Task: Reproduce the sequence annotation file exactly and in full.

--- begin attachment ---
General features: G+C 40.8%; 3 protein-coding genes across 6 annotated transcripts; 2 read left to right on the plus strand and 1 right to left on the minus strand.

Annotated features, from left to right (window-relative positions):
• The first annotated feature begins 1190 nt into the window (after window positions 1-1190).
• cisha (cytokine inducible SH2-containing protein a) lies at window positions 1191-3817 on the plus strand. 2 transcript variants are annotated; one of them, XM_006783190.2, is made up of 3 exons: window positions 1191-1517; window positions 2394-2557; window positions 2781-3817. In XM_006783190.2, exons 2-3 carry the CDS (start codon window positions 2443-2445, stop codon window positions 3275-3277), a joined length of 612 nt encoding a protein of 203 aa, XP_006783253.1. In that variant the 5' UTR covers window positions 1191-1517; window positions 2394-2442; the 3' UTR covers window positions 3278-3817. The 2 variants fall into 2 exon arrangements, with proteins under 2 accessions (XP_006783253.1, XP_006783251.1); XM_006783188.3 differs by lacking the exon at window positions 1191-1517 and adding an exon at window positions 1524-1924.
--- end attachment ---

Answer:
General features: G+C 40.8%; 3 protein-coding genes across 6 annotated transcripts; 2 read left to right on the plus strand and 1 right to left on the minus strand.

Annotated features, from left to right (window-relative positions):
• The first annotated feature begins 1190 nt into the window (after window positions 1-1190).
• cisha (cytokine inducible SH2-containing protein a) lies at window positions 1191-3817 on the plus strand. 2 transcript variants are annotated; one of them, XM_006783190.2, is made up of 3 exons: window positions 1191-1517; window positions 2394-2557; window positions 2781-3817. In XM_006783190.2, exons 2-3 carry the CDS (start codon window positions 2443-2445, stop codon window positions 3275-3277), a joined length of 612 nt encoding a protein of 203 aa, XP_006783253.1. In that variant the 5' UTR covers window positions 1191-1517; window positions 2394-2442; the 3' UTR covers window positions 3278-3817. The 2 variants fall into 2 exon arrangements, with proteins under 2 accessions (XP_006783253.1, XP_006783251.1); XM_006783188.3 differs by lacking the exon at window positions 1191-1517 and adding an exon at window positions 1524-1924.